WHY IT WAS THE VIKINGS WHO INVENTED THE BARREL. I posted here about Wayne Curtis’s argument that the barrel is one of the outstanding inventions of mankind. If a barrel falls, all the staves absorb the shock. And even a barrel weighing hundreds of pounds can be maneuvered by one stevedore.
This review in The Spectator by Andrew McKie of WOOD, WHISKEY, AND WINE: A History of Barrels by Henry H. Work gives Work’s explanation of why it was the Vikings who invented the barrel. McKie says: “Many civilisations came up with buckets, probably first by hollowing out logs and then by binding slats of wood together, but barrels tapered at both ends seem only to have been devised by Northern European Celts.”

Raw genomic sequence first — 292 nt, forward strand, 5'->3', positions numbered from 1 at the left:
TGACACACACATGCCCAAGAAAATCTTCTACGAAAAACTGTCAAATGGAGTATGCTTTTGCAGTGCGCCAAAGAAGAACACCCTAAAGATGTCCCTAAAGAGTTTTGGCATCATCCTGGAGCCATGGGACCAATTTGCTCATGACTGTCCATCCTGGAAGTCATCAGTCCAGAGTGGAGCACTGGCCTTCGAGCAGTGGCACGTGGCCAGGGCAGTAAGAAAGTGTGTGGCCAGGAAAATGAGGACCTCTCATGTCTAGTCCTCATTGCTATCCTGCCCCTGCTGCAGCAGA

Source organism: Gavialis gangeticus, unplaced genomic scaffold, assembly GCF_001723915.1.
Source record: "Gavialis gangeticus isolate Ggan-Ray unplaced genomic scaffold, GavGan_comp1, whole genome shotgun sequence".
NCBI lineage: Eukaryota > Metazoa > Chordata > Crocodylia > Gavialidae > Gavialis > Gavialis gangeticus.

There is no written evidence relating to the invention of the barrel, but the three reasons that McKie (and Work) advance for the Viking invention are convincing. The first two are that Northern Europe had iron tools and lots of wood in their forests. The third is the most convincing; the enthusiasm of Celts for beer and wine.